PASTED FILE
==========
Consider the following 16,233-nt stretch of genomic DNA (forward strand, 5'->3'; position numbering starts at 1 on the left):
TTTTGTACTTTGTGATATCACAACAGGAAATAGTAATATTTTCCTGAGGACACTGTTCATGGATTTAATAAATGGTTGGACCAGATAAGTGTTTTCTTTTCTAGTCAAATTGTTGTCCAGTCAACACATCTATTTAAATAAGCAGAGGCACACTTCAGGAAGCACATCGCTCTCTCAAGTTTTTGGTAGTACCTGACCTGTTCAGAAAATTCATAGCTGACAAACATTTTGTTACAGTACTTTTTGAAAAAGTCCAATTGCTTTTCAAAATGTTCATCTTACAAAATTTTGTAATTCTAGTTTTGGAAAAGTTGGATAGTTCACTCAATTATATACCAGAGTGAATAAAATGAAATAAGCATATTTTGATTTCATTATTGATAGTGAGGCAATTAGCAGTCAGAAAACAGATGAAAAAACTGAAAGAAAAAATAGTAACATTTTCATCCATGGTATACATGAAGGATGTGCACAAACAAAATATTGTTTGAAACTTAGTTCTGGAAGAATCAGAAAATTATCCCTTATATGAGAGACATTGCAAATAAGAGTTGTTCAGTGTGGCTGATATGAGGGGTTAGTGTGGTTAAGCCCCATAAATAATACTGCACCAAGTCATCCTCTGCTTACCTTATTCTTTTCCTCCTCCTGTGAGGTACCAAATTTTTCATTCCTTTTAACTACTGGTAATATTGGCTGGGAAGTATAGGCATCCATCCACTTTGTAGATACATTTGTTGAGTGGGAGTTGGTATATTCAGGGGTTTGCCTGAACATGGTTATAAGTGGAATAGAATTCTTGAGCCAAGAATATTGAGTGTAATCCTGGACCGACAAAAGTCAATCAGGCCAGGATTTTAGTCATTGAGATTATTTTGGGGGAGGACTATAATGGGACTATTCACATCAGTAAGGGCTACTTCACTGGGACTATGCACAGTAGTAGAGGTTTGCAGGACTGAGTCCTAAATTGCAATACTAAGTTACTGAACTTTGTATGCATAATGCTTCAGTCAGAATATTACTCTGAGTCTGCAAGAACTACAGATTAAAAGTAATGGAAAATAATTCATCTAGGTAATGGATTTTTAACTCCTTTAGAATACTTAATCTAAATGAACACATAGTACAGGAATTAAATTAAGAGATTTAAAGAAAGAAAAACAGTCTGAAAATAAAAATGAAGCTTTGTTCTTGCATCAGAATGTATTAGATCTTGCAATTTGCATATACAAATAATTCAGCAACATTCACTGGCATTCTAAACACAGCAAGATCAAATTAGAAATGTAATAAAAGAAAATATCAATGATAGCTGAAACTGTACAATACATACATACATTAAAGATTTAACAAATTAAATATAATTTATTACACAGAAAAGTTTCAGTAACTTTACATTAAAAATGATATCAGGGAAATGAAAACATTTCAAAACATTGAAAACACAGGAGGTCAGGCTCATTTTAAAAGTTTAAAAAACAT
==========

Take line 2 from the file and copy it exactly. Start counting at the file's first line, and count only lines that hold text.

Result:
TTTTGTACTTTGTGATATCACAACAGGAAATAGTAATATTTTCCTGAGGACACTGTTCATGGATTTAATAAATGGTTGGACCAGATAAGTGTTTTCTTTTCTAGTCAAATTGTTGTCCAGTCAACACATCTATTTAAATAAGCAGAGGCACACTTCAGGAAGCACATCGCTCTCTCAAGTTTTTGGTAGTACCTGACCTGTTCAGAAAATTCATAGCTGACAAACATTTTGTTACAGTACTTTTTGAAAAAGTCCAATTGCTTTTCAAAATGTTCATCTTACAAAATTTTGTAATTCTAGTTTTGGAAAAGTTGGATAGTTCACTCAATTATATACCAGAGTGAATAAAATGAAATAAGCATATTTTGATTTCATTATTGATAGTGAGGCAATTAGCAGTCAGAAAACAGATGAAAAAACTGAAAGAAAAAATAGTAACATTTTCATCCATGGTATACATGAAGGATGTGCACAAACAAAATATTGTTTGAAACTTAGTTCTGGAAGAATCAGAAAATTATCCCTTATATGAGAGACATTGCAAATAAGAGTTGTTCAGTGTGGCTGATATGAGGGGTTAGTGTGGTTAAGCCCCATAAATAATACTGCACCAAGTCATCCTCTGCTTACCTTATTCTTTTCCTCCTCCTGTGAGGTACCAAATTTTTCATTCCTTTTAACTACTGGTAATATTGGCTGGGAAGTATAGGCATCCATCCACTTTGTAGATACATTTGTTGAGTGGGAGTTGGTATATTCAGGGGTTTGCCTGAACATGGTTATAAGTGGAATAGAATTCTTGAGCCAAGAATATTGAGTGTAATCCTGGACCGACAAAAGTCAATCAGGCCAGGATTTTAGTCATTGAGATTATTTTGGGGGAGGACTATAATGGGACTATTCACATCAGTAAGGGCTACTTCACTGGGACTATGCACAGTAGTAGAGGTTTGCAGGACTGAGTCCTAAATTGCAATACTAAGTTACTGAACTTTGTATGCATAATGCTTCAGTCAGAATATTACTCTGAGTCTGCAAGAACTACAGATTAAAAGTAATGGAAAATAATTCATCTAGGTAATGGATTTTTAACTCCTTTAGAATACTTAATCTAAATGAACACATAGTACAGGAATTAAATTAAGAGATTTAAAGAAAGAAAAACAGTCTGAAAATAAAAATGAAGCTTTGTTCTTGCATCAGAATGTATTAGATCTTGCAATTTGCATATACAAATAATTCAGCAACATTCACTGGCATTCTAAACACAGCAAGATCAAATTAGAAATGTAATAAAAGAAAATATCAATGATAGCTGAAACTGTACAATACATACATACATTAAAGATTTAACAAATTAAATATAATTTATTACACAGAAAAGTTTCAGTAACTTTACATTAAAAATGATATCAGGGAAATGAAAACATTTCAAAACATTGAAAACACAGGAGGTCAGGCTCATTTTAAAAGTTTAAAAAACAT